directed by Errol Morris
USA 1997


Morris weaves their dreams together with music and images, into a meditation. To watch the movie is to reflect that no matter how hard we work, our lives are but a passing show. Maybe Rodney Brooks, the robot scientist from MIT, has the right idea: We should develop intelligent robots that can repair themselves and send them out into the universe as our proxies. Instead of a few incredibly expensive manned space missions, why not send up thousands of robots that are fast, cheap and out of control--and trust that some of them will work? Consider the life work of George Mendonca, who is a topiary gardener, and must sometimes reflect that he has spent 50 years or more practicing an art that most people cannot even name. What is a topiary? A shrub that has been trained, clipped and trimmed in such a way that it looks like a giraffe, or a bear or a geometric shape. That is not in the nature of shrubs, and Mendonca, who is in his 70s, reflects that a good storm could blow his garden away, and that the moment he stops clipping, nature will go to work undoing his art. There is a beautiful slow-motion shot of him in the rain, at night, walking past his creations as if he, too, were a topiary waiting to be overcome by nature.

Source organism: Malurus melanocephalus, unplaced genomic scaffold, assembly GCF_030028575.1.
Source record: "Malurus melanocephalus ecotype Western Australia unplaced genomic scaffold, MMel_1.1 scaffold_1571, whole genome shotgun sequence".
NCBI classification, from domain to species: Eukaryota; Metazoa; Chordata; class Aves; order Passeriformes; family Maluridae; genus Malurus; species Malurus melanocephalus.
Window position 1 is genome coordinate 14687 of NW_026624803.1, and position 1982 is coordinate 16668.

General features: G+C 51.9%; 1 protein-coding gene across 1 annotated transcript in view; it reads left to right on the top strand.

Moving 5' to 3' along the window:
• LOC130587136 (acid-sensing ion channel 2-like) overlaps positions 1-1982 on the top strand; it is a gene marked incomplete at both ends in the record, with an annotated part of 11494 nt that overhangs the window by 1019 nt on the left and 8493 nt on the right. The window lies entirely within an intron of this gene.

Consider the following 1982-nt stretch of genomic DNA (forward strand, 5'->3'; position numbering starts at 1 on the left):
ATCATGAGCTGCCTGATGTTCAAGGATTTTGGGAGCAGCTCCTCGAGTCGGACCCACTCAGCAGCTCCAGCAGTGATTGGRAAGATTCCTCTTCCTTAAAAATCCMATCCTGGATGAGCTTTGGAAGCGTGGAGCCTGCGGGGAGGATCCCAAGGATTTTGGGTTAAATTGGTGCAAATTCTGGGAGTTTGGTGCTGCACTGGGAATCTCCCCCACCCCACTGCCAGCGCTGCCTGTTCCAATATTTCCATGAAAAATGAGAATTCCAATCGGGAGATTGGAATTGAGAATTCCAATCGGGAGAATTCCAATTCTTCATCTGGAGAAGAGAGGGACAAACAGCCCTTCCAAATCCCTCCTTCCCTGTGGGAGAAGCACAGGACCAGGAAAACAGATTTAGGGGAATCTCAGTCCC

Excerpt from Roger Ebert's Review at the Chicago Sun-Times HERE


Theatrical Release: September 7th, 1997

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DVD Review: Sony - Region 1 - NTSC

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Region 1 - NTSC

Runtime 1:22:40

1.85:1 Original Aspect Ratio

16X9 enhanced
Average Bitrate: 5.78 mb/s
NTSC 720x480 29.97 f/s

NOTE: The Vertical axis represents the bits transferred per second. The Horizontal is the time in minutes.


Audio English (Dolby Digital 2.0)
Features Release Information:
Studio: Sony

Aspect Ratio:
Widescreen anamorphic - 1.85:1

Edition Details:

DVD Release Date: September 24th, 2002
Keep Case

Chapters 28



Sony have done a very fine job on Errol Morris' sublime "Fast, Cheap & Out of Control". As the movie is often switching between film stocks and various source materials, the quality is quite jumpy, but intentionally so. We get very satisfying, accurate colors, excellent sharpness and detail and flawless contrast.

The 2.0 soundtrack makes every spoken line perfectly audible and gives Caleb Sampson's great musical score full range to amaze our senses.

You guessed it, there are no extras on this disc. But what you get here is Errol Morris' greatest work, one of the most profoundly moving and inspiring films made in recent years, on a flawless DVD. What more could one possibly want.

 - Stan Czarnecki


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